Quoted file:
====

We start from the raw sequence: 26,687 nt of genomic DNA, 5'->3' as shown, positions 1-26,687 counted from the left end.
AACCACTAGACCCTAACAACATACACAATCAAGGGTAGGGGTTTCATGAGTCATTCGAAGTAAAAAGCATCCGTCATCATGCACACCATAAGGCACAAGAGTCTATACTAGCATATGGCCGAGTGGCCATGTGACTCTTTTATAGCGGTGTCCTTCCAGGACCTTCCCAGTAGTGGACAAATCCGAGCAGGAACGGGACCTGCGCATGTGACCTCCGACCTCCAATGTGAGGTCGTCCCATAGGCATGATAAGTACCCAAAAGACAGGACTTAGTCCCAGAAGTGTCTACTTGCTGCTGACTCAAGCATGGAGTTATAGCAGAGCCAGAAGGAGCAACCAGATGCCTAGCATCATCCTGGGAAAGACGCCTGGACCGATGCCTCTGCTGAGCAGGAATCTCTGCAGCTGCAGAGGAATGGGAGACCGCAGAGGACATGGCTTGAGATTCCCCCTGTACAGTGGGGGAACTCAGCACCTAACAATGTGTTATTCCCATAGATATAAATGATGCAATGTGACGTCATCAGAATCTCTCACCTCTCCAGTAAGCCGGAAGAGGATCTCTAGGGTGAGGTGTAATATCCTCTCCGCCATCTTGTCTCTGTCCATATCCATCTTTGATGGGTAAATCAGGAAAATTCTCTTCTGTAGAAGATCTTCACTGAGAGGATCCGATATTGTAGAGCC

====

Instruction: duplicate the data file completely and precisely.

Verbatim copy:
We start from the raw sequence: 26,687 nt of genomic DNA, 5'->3' as shown, positions 1-26,687 counted from the left end.
AACCACTAGACCCTAACAACATACACAATCAAGGGTAGGGGTTTCATGAGTCATTCGAAGTAAAAAGCATCCGTCATCATGCACACCATAAGGCACAAGAGTCTATACTAGCATATGGCCGAGTGGCCATGTGACTCTTTTATAGCGGTGTCCTTCCAGGACCTTCCCAGTAGTGGACAAATCCGAGCAGGAACGGGACCTGCGCATGTGACCTCCGACCTCCAATGTGAGGTCGTCCCATAGGCATGATAAGTACCCAAAAGACAGGACTTAGTCCCAGAAGTGTCTACTTGCTGCTGACTCAAGCATGGAGTTATAGCAGAGCCAGAAGGAGCAACCAGATGCCTAGCATCATCCTGGGAAAGACGCCTGGACCGATGCCTCTGCTGAGCAGGAATCTCTGCAGCTGCAGAGGAATGGGAGACCGCAGAGGACATGGCTTGAGATTCCCCCTGTACAGTGGGGGAACTCAGCACCTAACAATGTGTTATTCCCATAGATATAAATGATGCAATGTGACGTCATCAGAATCTCTCACCTCTCCAGTAAGCCGGAAGAGGATCTCTAGGGTGAGGTGTAATATCCTCTCCGCCATCTTGTCTCTGTCCATATCCATCTTTGATGGGTAAATCAGGAAAATTCTCTTCTGTAGAAGATCTTCACTGAGAGGATCCGATATTGTAGAGCC